How Digital Currency Works?


Artwork of a text file named buddycoin.txt by Geekswipe.

You can make up a digital file right now on your computer and call it a currency and use it to trade if a group of people agree to it. It’s that simple and that’s what digital currency is all about in a nutshell. But in this Geekswipe edition, let’s look at an example and explore how a digital currency work.


Let’s say you, Jane, are an inventor and you sell cool gadgets once in a while to your friends Pam and Diego. Pam’s cool too! She makes her own toothpaste and she sells it to you and Diego for a small price. And Diego is a geek as well and he fixes all your computers and gets paid for it too.

But you three find it a bit of hassle to run to the ATM or use the card every time you gotta pay. So you all decide to create a digital currency to easily pay each other without any intermediary bank or payment processor. You create a text file and call it buddycoin and set a value for it based on the real currency.


Now when you need to pay Pam, say 30 buddycoins, instead of sending the buddycoin file 30 times, you record the transaction as Jane sent Pam 30 buddycoins on Jan 1, 2009, in a paper or better in a neat tabulation like the one below. We’ll call this the ledger.

SenderReceiverNo. of buddycoinsDate
JanePam30Jan 1, 2009
JaneDiego40Feb 5, 2009
PamJane20Feb 8, 2009


As a token of trust, you keep this ledger open and always accessible to all three of you.

But now Diego brings his colleague Sid into this system. He makes delicious sandwiches, but still, you can’t trust an outsider with this public ledger. What if he adds a false transaction that states Pam paid him 200 buddycoins? So as a method to authorise each transaction, you all come up to an agreement to append your signature per transaction.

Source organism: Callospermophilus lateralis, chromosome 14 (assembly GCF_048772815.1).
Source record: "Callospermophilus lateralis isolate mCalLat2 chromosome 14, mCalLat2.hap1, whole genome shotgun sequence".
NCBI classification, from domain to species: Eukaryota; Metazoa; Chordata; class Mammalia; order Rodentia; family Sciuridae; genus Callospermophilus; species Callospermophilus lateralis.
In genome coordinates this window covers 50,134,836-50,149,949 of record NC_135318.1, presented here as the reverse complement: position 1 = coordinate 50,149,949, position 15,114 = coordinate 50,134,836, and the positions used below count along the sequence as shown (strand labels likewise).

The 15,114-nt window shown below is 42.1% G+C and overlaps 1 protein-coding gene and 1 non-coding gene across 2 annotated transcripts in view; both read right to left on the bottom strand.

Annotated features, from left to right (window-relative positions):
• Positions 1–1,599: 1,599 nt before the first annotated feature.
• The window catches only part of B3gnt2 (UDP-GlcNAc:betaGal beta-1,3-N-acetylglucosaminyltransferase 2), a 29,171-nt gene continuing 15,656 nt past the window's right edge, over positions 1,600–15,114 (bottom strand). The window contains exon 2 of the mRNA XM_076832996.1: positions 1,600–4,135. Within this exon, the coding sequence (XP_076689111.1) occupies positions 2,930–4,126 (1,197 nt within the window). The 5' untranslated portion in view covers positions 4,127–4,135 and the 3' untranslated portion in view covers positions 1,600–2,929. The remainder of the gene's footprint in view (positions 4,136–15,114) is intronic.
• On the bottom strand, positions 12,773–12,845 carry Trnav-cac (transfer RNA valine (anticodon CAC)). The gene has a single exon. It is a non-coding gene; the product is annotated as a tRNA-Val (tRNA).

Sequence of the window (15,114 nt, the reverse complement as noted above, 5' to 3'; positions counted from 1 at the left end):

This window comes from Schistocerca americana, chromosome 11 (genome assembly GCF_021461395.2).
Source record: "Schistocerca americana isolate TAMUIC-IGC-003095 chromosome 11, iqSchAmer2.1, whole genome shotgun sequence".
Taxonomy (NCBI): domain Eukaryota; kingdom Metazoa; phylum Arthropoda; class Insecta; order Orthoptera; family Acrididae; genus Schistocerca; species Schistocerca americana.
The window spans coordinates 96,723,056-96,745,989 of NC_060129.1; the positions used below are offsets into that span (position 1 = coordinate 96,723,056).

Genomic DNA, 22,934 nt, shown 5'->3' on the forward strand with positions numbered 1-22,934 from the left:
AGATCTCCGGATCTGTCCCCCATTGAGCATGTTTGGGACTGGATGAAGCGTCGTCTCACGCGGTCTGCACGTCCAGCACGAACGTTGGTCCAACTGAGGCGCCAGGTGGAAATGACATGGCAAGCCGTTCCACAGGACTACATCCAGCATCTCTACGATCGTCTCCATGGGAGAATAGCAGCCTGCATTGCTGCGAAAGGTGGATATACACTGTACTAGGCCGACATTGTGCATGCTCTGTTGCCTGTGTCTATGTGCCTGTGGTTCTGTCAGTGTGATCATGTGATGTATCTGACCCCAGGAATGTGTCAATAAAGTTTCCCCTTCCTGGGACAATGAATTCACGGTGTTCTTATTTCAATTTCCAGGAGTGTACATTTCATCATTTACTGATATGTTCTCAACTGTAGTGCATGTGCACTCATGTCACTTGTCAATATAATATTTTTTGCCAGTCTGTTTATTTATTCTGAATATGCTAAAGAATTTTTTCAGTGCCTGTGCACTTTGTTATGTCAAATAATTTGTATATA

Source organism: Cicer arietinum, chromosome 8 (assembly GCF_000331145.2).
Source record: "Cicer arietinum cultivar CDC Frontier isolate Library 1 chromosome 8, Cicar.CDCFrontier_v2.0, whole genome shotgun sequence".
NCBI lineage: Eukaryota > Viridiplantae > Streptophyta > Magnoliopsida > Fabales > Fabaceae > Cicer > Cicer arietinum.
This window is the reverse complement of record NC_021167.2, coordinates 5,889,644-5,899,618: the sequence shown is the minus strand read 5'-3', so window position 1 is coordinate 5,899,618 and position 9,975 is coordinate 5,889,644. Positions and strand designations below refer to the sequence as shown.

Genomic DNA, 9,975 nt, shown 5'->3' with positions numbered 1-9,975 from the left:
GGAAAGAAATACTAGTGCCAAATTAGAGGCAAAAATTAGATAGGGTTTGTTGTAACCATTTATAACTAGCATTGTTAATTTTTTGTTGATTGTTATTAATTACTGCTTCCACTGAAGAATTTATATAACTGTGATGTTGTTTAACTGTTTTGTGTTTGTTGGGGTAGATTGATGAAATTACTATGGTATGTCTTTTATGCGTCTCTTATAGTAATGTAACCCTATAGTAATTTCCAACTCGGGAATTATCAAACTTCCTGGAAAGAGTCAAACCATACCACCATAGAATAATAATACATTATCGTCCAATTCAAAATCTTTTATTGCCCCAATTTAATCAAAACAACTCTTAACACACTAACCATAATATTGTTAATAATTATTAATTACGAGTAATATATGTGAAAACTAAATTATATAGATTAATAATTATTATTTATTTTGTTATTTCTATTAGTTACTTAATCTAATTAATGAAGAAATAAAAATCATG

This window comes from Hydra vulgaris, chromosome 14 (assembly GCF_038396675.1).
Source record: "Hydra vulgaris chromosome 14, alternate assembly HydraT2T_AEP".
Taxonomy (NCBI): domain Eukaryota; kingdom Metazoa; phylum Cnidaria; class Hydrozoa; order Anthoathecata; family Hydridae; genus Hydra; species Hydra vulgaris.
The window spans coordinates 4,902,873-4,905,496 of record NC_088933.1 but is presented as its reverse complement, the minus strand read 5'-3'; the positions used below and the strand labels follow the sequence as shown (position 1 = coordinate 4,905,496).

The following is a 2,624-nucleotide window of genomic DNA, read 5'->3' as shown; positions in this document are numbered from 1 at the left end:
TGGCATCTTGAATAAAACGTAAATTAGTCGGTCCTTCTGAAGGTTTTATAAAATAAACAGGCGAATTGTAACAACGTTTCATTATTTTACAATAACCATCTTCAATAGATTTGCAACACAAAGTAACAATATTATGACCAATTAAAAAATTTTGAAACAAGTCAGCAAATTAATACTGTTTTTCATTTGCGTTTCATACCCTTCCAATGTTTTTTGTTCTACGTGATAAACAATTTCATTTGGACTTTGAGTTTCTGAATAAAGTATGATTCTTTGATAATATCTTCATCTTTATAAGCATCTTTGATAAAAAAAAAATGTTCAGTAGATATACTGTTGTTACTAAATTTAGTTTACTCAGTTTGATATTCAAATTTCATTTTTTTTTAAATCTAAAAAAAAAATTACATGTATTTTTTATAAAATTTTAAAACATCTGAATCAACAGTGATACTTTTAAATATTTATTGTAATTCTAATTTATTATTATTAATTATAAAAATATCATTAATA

SenderReceiverNo. of buddycoinsDateSignature
JanePam30Jan 1, 2009𝓙𝓪𝓷𝓮
JaneDiego40Feb 5, 2009𝓙𝓪𝓷𝓮
PamJane20Feb 8, 2009𝓟𝓪𝓶
DiegoSid50Feb 15, 2009𝓓𝓲𝓮𝓰𝓸

But … signatures can be forged way easily. So to solve this, you move the tabulation to a spreadsheet on a computer. And instead of signing with your name or initials, you use a sign with a secret word every time you send buddycoins to someone. And this is not just any random secret word, but a word that’s taken from a book of words that is unique to you.

The ledger would now look like this.

SenderReceiverNo. of buddycoinsDateSignature
JanePam30Jan 1, 2009bunnyhopstwice
JaneDiego40Feb 5, 2009coldweather
PamJane20Feb 8, 2009schrutefarms
DiegoSid50Feb 15, 2009ihatewater

So now, If someone would want to fake a transaction, they will have to set a secret word in a way that the word must exist in the actual sender’s book of words when checked later. This way, even though the ledger is public, your buddycoin is forge proof. And also, by maintaining local copies of the ledger you can compare it for validation when needed.

And that’s how digital currencies like bitcoin work. If I get enough time in the upcoming weeks (got college stuff!), I’ll write an explainer on how cryptocurrencies work.

This post was first published on July 12, 2009.


Karthikeyan KC

Aeronautical engineer, dev, science fiction author, gamer, and an explorer. I am the creator of Geekswipe. I love writing about physics, aerospace, astronomy, and python. I created Swyde. Currently working on Arclind Mindspace.

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